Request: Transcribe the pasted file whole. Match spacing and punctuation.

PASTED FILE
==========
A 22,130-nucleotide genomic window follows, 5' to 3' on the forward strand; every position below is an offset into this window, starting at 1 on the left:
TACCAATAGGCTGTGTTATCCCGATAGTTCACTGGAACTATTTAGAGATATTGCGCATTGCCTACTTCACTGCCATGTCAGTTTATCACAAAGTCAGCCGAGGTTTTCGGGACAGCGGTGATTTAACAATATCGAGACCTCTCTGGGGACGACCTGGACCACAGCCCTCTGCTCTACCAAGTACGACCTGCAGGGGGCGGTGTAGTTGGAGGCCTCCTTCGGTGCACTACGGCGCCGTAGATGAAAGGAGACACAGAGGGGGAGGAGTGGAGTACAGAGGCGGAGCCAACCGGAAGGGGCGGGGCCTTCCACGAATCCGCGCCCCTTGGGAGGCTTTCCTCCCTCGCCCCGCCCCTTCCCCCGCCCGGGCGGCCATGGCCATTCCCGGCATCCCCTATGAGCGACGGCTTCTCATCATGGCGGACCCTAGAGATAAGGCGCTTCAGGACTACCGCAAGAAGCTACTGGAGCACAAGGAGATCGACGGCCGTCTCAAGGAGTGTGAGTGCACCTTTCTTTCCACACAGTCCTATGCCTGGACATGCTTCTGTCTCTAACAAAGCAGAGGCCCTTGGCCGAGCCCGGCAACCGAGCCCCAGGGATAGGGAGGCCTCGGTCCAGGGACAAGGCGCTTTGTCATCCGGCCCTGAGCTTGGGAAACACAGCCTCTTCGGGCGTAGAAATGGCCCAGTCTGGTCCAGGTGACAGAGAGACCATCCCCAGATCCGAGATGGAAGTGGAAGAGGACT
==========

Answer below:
A 22,130-nucleotide genomic window follows, 5' to 3' on the forward strand; every position below is an offset into this window, starting at 1 on the left:
TACCAATAGGCTGTGTTATCCCGATAGTTCACTGGAACTATTTAGAGATATTGCGCATTGCCTACTTCACTGCCATGTCAGTTTATCACAAAGTCAGCCGAGGTTTTCGGGACAGCGGTGATTTAACAATATCGAGACCTCTCTGGGGACGACCTGGACCACAGCCCTCTGCTCTACCAAGTACGACCTGCAGGGGGCGGTGTAGTTGGAGGCCTCCTTCGGTGCACTACGGCGCCGTAGATGAAAGGAGACACAGAGGGGGAGGAGTGGAGTACAGAGGCGGAGCCAACCGGAAGGGGCGGGGCCTTCCACGAATCCGCGCCCCTTGGGAGGCTTTCCTCCCTCGCCCCGCCCCTTCCCCCGCCCGGGCGGCCATGGCCATTCCCGGCATCCCCTATGAGCGACGGCTTCTCATCATGGCGGACCCTAGAGATAAGGCGCTTCAGGACTACCGCAAGAAGCTACTGGAGCACAAGGAGATCGACGGCCGTCTCAAGGAGTGTGAGTGCACCTTTCTTTCCACACAGTCCTATGCCTGGACATGCTTCTGTCTCTAACAAAGCAGAGGCCCTTGGCCGAGCCCGGCAACCGAGCCCCAGGGATAGGGAGGCCTCGGTCCAGGGACAAGGCGCTTTGTCATCCGGCCCTGAGCTTGGGAAACACAGCCTCTTCGGGCGTAGAAATGGCCCAGTCTGGTCCAGGTGACAGAGAGACCATCCCCAGATCCGAGATGGAAGTGGAAGAGGACT